What (and Where) to Eat: Hanoi & Hue, Vietnam
Updated: Jan 24, 2021
If you're reading this, I presume you are already quite aware of the just how good the food is in Hanoi, Vietnam. I am no scholar on Vietnamese cuisine -- these dishes go back decades, centuries even, and one could spend a lifetime studying just one region of Vietnamese gastronomy, only to scratch the surface of these deep waters in the end. What I am, however, is a guy who loves to eat and loves to travel, with a particular passion for exploring the ties between food, culture, and history. My goal is simply to provide you, fellow enthusiast, with information about where you can find some awesome food, far away from the tourists, served by local, friendly people. A means of experiencing a more-real Vietnamese culture, if you will. So let's get into it.
Eating anywhere throughout Vietnam is spectacular. Hell, let's just expand that to all of southeast Asia. But Hanoi, for some reason or another, seems different. Street food is ubiquitous here, with very simple, centuries-old recipes prepared by honest cooks, and their food is outstanding. The experience of sitting on a low plastic stool eating a steaming bowl of noodles in broth with motorbikes racing past you in (literally) every direction, the endless honking of horns and careen of people... it transports you.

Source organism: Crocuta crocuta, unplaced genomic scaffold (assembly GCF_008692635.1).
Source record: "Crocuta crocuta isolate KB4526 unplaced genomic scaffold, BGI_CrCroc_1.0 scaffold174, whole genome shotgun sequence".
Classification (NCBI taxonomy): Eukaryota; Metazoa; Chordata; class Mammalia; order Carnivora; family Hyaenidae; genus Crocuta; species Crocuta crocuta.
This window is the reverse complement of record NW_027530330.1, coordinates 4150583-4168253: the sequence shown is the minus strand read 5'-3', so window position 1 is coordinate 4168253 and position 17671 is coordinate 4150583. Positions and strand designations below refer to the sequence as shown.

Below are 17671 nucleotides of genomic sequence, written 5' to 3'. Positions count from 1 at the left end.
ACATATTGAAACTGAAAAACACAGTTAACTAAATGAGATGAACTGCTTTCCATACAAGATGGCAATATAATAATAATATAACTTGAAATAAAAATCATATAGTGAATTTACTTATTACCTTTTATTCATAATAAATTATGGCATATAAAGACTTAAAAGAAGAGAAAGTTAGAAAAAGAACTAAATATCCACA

Eating to me is so much more than just the food; of course, I love a good meal. But the experience adds to the meal, almost as much, if not more, than the food itself. I could stand in my kitchen and make bun cha for hours, nay days, perfecting every nuanced detail, getting those crispy pork patties just right. But sitting at my kitchen table slurping those room-temperature noodles and munching down some crispy pork patties... it will be lacking, entirely, to the experience of sitting beneath a street awning during a downpour in Hanoi, listening to the rain and smelling the motorbike exhaust. Eating is visceral, it's special. And nowhere else on earth is that more evident than in Hanoi.
1. Bún Chả